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Kor och människor


  • Israelsson, Carin


As the urbanisation of Sweden increased during the second half of the 19th century, the dairy market and cattle husbandry developed. The animals were better fed and housed, and the number of cows, mean milk yields and cash income rose. Did the Swedish cattle husbandry as a whole had the prerequisites to be part of this process, or were some herds excluded? For the investigation, herd sizes and cattle owners in two hundreds were examined. Moreover, the detailed cattle husbandry in practice was studied. A polarising method was used, as well as sources from varying disciplines. A widespread small-scale cattle husbandry was highlighted. Herds with one or two cows dominated, owned by people belonging to the lower socio-economic layers. It was also demonstrated that small herds were deliberately hidden, registered within herds at large farms and estates. The small herds represented an evident self-subsistence system, characterised by material shortages, which in the study was polarised versus a market-oriented system that was based on better conditions. Studies of the detailed cattle husbandry in practice revealed harsh malnutrition among cattle in the self subsistence-system. Consequently, feeding was a decisive factor, which prevented many herds from market production. Notwithstanding extensive differences between the two systems, similarities were also found, chiefly regarding hard, time-consuming work and a general female responsibility for the care of the animals. In the thesis, the parallel occurrence of two systems for cattle husbandry in the local Swedish countryside during the period 1850-1914 is stressed. The self subsistence system offered the lower socioeconomic layers a straw to cling to in times of societal changes while the market oriented system was a springboard for development of individual farms and estates, as well as for the Swedish economy in a wider perspective.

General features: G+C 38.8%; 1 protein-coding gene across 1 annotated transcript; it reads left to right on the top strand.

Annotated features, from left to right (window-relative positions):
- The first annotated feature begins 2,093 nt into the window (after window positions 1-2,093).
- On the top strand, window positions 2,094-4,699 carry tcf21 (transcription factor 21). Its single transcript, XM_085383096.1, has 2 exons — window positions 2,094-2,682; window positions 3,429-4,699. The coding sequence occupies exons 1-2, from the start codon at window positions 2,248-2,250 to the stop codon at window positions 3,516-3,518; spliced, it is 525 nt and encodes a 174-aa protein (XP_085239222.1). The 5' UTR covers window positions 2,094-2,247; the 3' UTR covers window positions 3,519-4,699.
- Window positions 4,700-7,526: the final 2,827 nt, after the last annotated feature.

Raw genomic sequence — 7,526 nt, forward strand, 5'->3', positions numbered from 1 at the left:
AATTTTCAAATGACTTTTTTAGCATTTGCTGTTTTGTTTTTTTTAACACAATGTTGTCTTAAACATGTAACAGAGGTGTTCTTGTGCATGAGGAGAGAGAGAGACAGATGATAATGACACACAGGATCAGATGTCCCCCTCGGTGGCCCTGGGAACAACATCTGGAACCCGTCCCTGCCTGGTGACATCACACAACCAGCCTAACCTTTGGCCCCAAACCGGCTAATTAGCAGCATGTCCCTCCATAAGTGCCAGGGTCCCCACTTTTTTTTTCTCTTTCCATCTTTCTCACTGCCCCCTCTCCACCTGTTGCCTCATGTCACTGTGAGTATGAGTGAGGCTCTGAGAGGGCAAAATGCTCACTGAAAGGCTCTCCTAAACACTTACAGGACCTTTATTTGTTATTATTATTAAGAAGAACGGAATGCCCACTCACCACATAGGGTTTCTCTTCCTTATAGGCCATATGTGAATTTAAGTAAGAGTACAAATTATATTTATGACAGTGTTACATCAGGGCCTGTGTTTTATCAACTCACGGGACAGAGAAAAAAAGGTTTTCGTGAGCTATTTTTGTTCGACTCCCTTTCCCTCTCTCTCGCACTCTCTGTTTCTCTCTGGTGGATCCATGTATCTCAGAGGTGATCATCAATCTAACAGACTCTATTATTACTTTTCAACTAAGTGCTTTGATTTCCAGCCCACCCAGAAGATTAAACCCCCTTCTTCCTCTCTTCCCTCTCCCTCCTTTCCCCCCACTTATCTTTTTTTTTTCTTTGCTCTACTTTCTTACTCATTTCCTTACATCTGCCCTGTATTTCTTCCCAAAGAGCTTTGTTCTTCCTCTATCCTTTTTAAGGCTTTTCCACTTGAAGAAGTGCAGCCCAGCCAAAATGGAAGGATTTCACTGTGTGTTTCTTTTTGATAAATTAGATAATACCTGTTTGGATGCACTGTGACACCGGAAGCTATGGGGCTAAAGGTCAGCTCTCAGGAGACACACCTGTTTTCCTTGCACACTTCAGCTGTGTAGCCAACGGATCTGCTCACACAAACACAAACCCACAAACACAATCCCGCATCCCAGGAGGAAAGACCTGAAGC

Suggested Citation

  • Israelsson, Carin, 2005. "Kor och människor," Department of Economics publications 941, Swedish University of Agricultural Sciences, Department of Economics.
  • Handle: RePEc:sua:ekonwp:941

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